That is what you must do. Be polite, be respectful but be firm that if you believe you are not getting the treatment you need, then keep looking until you do get it. Your life could literally depend upon it.
On Wednesday last week an 18 year old young woman arranged to meet two men at a railway station and go camping. She had never met these two men in person before. She had met them on Facebook. When she didn’t return home on Thursday her distraught family alerted the authorities. Sometime on Friday her body was found in bushland and a 20 year old man is going to charged for her murder. For those facts to be published so early in the case and so definitely suggests the police are in no doubt they have the murderer.
How sad, how tragic, how so very bloody avoidable! My heart goes out to the family and also to the poor woman now lost to us all for who knows what she might have contributed to our society? For me, never having met any of the family or the woman herself I can sit back and analyse, make comment, pass an opinion and do it all without the emotion of having lost a loved one in such brutal circumstances. Please take what I write as a professional observation, not a personal attack on the deceased or her family.
To me it is obvious that you do not arrange to meet anyone you have only ever had contact with via the net without someone else you know and trust being present. You especially never willingly put yourself in a position where you are outnumbered and no doubt ‘outgunned’. I have yet to meet the woman that is the match for two men. Having had to physically manage more than one man at a time I know how difficult and dangerous it can be for a trained person.
Camping? What was she thinking? Isolated in the bush with two complete strangers? What did she think was going to happen at best, let alone at worst? Of course she was a ‘good girl’ from a good home, aren’t they all? But still she agreed to meet two strange men for the first time and go camping with them.
At 18 a person is an adult in the eyes of the law. If a person was born on the 1st of June 18 years ago then on the 31st of May they are still only 17, still a juvenile, still considered a child. The clock strikes midnight and Voila! Instant Adult. But what is really different from the juvenile of a few moments before to the adult of now? I am sure the parents would say they were still their baby… it’s what we parents do.
Somebody’s baby boy made friends with somebody else’s baby girl online. Lured her to a meeting with him and his friend, another mother’s baby boy, and they murdered the poor, naive baby girl. Why? What did it achieve? Was it a friendly camping trip gone horribly wrong? Did the killers plan this after watching too many straight-to-video teen horror flicks?
So very, very avoidable. We all make errors of judgment. Fortunately all of mine have been less than fatal… so far.
The other day I watched some CCTV footage from the US where a man is holding up a convenience store at gunpoint. The sales clerk can’t open the till so he fires two rounds in to the floor next to her feet and threatens to shoot her next. Meanwhile a customer has stepped up behind the gunman and he hits him on the head with a full beer bottle. You see the beer splash everywhere. The gunman turns, grapples with the shopper, they fall to the floor then the gunman breaks free and backs off, shooting the shopper four times. He gets away and hopefully the shopper will soon recover.
What is interesting about this scenario is that the gunman was hit very hard on the back of his head with a full bottle of beer. The bottle smashed into pieces, yet it didn’t drop him like it does in the movies. He might have been high on drugs or just full of adrenaline he was impervious to the pain.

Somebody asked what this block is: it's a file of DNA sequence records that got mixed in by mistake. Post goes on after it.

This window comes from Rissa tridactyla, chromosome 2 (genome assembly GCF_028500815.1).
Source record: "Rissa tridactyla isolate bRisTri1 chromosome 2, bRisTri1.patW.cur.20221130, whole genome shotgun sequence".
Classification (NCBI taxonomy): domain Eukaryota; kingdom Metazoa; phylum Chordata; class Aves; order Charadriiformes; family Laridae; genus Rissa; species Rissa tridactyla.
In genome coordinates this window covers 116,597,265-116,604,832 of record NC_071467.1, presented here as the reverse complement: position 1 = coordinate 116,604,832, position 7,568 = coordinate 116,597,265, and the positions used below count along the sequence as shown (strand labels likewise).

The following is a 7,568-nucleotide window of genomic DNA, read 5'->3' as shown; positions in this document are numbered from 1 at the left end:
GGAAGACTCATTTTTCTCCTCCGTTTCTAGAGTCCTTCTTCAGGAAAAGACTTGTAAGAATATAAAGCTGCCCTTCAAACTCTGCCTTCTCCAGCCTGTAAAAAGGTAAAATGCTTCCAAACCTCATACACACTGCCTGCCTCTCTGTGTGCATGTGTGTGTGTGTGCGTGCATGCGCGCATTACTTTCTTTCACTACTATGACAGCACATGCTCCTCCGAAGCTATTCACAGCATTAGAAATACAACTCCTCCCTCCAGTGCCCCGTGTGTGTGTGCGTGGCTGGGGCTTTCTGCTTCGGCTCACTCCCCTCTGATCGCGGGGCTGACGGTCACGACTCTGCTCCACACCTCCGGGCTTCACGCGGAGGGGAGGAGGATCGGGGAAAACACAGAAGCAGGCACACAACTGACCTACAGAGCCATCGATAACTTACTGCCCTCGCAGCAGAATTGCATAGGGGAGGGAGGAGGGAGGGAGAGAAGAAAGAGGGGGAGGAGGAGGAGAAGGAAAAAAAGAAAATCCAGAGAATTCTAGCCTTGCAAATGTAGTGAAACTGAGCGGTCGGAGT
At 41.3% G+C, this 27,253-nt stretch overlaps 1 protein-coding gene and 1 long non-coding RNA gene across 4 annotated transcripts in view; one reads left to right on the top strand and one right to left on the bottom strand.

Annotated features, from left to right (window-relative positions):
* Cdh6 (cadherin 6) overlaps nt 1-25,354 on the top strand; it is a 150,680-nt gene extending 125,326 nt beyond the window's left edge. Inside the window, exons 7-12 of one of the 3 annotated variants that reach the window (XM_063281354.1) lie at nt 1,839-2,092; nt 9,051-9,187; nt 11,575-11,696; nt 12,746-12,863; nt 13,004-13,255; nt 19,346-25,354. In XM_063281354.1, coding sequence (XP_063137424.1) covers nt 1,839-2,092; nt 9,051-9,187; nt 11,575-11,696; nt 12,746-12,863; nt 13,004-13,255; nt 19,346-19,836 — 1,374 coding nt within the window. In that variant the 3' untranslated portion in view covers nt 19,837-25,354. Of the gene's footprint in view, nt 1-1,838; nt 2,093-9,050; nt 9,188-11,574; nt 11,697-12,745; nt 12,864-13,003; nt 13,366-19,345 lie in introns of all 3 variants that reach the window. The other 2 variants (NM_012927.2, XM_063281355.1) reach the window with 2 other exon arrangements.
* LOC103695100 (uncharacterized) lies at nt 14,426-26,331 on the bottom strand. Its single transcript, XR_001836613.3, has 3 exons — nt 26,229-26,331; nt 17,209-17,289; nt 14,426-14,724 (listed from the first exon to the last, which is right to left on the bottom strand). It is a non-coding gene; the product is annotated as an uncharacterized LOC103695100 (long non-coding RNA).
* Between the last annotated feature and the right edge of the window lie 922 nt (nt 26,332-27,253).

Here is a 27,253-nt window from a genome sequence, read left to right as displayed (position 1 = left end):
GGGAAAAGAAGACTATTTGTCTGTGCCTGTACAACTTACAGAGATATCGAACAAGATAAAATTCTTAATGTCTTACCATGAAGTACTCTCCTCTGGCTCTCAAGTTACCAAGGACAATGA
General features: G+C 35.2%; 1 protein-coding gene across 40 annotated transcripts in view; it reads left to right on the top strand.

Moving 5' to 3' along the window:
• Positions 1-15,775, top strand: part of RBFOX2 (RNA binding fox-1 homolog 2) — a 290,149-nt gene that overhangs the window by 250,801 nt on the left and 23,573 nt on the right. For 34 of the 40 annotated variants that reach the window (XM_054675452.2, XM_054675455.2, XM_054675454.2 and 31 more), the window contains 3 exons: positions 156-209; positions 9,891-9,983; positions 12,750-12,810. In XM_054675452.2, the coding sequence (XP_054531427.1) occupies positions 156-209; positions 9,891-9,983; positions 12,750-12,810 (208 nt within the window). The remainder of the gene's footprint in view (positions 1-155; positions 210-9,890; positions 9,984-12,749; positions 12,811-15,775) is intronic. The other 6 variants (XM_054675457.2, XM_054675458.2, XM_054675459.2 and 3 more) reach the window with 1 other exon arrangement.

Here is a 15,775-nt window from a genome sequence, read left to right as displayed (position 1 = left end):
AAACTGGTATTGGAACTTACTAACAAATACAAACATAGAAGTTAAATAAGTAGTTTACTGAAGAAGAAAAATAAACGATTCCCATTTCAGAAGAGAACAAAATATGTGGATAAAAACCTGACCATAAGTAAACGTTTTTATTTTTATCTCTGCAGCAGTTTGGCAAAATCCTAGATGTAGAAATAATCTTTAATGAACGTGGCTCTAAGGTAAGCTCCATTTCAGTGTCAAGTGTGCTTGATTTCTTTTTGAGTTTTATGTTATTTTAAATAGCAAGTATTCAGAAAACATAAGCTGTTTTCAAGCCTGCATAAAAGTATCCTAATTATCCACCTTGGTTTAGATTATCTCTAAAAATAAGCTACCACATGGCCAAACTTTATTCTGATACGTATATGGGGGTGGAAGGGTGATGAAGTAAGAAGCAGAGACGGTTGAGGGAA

This highlights a point I like to make that merely hitting someone, even hard across the back of the skull with a full bottle of beer, is no guarantee a desired result will occur. What if the shopper had come in from the side slightly and struck the man’s gun hand wrist? I think he would have dropped the gun and that might have meant the shopper wasn’t shot four times. Yes it is a hypothetical and of course, he might have been unable to reach around to the wrist but in the calm, safe environment of my office I can think of several better options. I would like to think I would think of them if it were I in that convenience store but who knows?
Another CCTV clip, this time from a betting shop in the UK shows a man being threatened by a gunman who he says had said he was going to shoot him. You can see in the clip that he at first leaves the bank, but then returns. Was he looking to play hero or just angry? Note also the man who stands at what looks like an ATM oblivious of the drama unfolding behind him. This is an example of someone being so focused on what they are doing they fail to notice what is going on around them. This is precisely the situation that allows for people to be blind sided and ambushed.
The good Samaritan meanwhile picks up a handy chair and brings it down hard on the gunman’s wrist, forcing him to protect his gun. Then he charges in with the chair and takes the gunman down, kicking the gun away and controlling him in a leg lock. This man was facing the gunman, not coming up from behind. The gunman had already said he would shoot, hence the defender felt he had nothing to lose. Yet the gunman didn’t shoot and that is a telling point also. If he really intended to shoot, or if the weapon was real and loaded (it turned out to be a replica pistol) then he would have shot. But most criminals use weapons to threaten and intimidate, to control and not so much to harm intentionally. Of course there are the other kind that just want to hurt and don’t really care about money or other valuables their victim may have.